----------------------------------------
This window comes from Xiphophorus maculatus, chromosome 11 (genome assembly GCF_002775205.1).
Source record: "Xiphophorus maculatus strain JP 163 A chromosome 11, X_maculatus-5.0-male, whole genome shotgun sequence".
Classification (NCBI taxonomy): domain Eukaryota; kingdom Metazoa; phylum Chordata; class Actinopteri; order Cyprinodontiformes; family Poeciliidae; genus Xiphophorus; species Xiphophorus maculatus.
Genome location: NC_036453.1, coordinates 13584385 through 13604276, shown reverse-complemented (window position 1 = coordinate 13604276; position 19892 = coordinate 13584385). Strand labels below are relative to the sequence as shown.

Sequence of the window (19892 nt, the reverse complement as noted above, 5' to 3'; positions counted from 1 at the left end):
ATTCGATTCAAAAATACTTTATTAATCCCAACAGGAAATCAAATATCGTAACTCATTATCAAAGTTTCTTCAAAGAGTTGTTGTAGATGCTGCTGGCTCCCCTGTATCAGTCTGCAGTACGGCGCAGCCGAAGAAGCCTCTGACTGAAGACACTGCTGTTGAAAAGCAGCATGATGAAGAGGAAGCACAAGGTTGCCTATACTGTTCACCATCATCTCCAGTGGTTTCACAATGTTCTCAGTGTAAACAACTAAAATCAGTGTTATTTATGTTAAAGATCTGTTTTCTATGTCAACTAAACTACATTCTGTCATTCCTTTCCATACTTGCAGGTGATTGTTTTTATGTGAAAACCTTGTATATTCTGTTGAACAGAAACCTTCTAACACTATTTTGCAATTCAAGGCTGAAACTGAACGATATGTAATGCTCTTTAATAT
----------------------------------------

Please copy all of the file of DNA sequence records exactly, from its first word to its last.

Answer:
This window comes from Xiphophorus maculatus, chromosome 11 (genome assembly GCF_002775205.1).
Source record: "Xiphophorus maculatus strain JP 163 A chromosome 11, X_maculatus-5.0-male, whole genome shotgun sequence".
Classification (NCBI taxonomy): domain Eukaryota; kingdom Metazoa; phylum Chordata; class Actinopteri; order Cyprinodontiformes; family Poeciliidae; genus Xiphophorus; species Xiphophorus maculatus.
Genome location: NC_036453.1, coordinates 13584385 through 13604276, shown reverse-complemented (window position 1 = coordinate 13604276; position 19892 = coordinate 13584385). Strand labels below are relative to the sequence as shown.

Sequence of the window (19892 nt, the reverse complement as noted above, 5' to 3'; positions counted from 1 at the left end):
ATTCGATTCAAAAATACTTTATTAATCCCAACAGGAAATCAAATATCGTAACTCATTATCAAAGTTTCTTCAAAGAGTTGTTGTAGATGCTGCTGGCTCCCCTGTATCAGTCTGCAGTACGGCGCAGCCGAAGAAGCCTCTGACTGAAGACACTGCTGTTGAAAAGCAGCATGATGAAGAGGAAGCACAAGGTTGCCTATACTGTTCACCATCATCTCCAGTGGTTTCACAATGTTCTCAGTGTAAACAACTAAAATCAGTGTTATTTATGTTAAAGATCTGTTTTCTATGTCAACTAAACTACATTCTGTCATTCCTTTCCATACTTGCAGGTGATTGTTTTTATGTGAAAACCTTGTATATTCTGTTGAACAGAAACCTTCTAACACTATTTTGCAATTCAAGGCTGAAACTGAACGATATGTAATGCTCTTTAATAT